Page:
"King John" is like a modern thriller; easy to follow and much more intriguing. Some of Shakespeare's best lines are in the script. The Bastard's famous monologue on "commodity" is one of the more significant speeches. The Bastard knows that everything in politics is bought and sold--commodities--including people like himself. The fashion of the day, the compliance with convention, and rampant opportunism and expediency--all testify to the absence of principles. Which awards the commodities mentality its ultimate victory. Could he be talking about our own time--and all time?

An outstanding scene is Lady Constance's (Pamela Nyberg) grief about her son's capture: "Can any of you know what it is to lose a son, since none of you is a mother?" she cries. But perhaps the most unforgettable and moving scene is Arthur's begging for his life (brilliantly performed by Michael Ray Escamilla) from Hubert (Michael Rogers), his intended killer, who finally agrees to save him. The acting between these two is astonishing.

Derek Smith in the role of the Bastard moves like a wily cat. Using his body with meticulous control to reveal a complicated, calculating character, he is, in the end, responsible for the English victory. Mr. Smith knows how to energize the stage (and the audience) and when he delivers his monologues, one is reminded of an appealing and charming near-villain--a very subtle performance. Ned Eisenberg, as King John, has a difficult role, not as colorful as the Bastard; nevertheless, he gives the part substance and weight. In Mr. Eisenberg's hands, John is a conniving, shallow, vulnerable weasel not too brave or bright-- a totally believable portrayal in an underwritten role.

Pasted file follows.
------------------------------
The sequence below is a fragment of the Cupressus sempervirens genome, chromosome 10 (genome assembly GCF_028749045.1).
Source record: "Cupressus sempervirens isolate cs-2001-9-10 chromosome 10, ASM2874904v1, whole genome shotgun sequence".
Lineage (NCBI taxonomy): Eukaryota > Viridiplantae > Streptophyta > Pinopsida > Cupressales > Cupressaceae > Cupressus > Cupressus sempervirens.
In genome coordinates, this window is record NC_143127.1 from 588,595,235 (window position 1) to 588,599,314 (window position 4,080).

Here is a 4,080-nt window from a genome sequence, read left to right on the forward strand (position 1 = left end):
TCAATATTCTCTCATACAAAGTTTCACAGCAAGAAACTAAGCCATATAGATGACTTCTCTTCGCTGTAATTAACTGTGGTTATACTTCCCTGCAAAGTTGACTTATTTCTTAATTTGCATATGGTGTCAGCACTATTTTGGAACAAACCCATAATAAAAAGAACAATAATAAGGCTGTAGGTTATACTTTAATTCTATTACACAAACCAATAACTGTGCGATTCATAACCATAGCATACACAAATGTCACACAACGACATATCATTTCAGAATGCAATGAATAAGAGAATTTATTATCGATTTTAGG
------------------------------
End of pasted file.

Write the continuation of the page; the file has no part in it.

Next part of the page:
Karin Coonrod, the director is the real star of the production. She has staged this play with energy and excitement; the pace is exact, the actors never lag, she has cleverly used the aisles, the front row seats, and the balconies so that the action surrounds us on all sides. The dramatic lighting, designed by Christopher Akerlind, emphasizes the character's inner life, and adds a special intensity to the action.

It is always difficult to stage Shakespeare history plays without boring the audience, but Karin Coonrod had avoided all the obvious pitfalls and directed a fast moving production--without changing one word of the text, without modernizing and deconstructing the story, and without upgrading it to the contemporary age. Too often directors have tried to improve on Shakespeare despite the fact that it has been all too clear for centuries that Shakespeare needs no instruction, no help, no diversions, no sappy interpretations, no upgrading, no modern knickknacks. He is, and has been, and continues to be, just perfect as he is. Karin Coonrod knows this--and her "King John" aptly proves the point. [Croyden]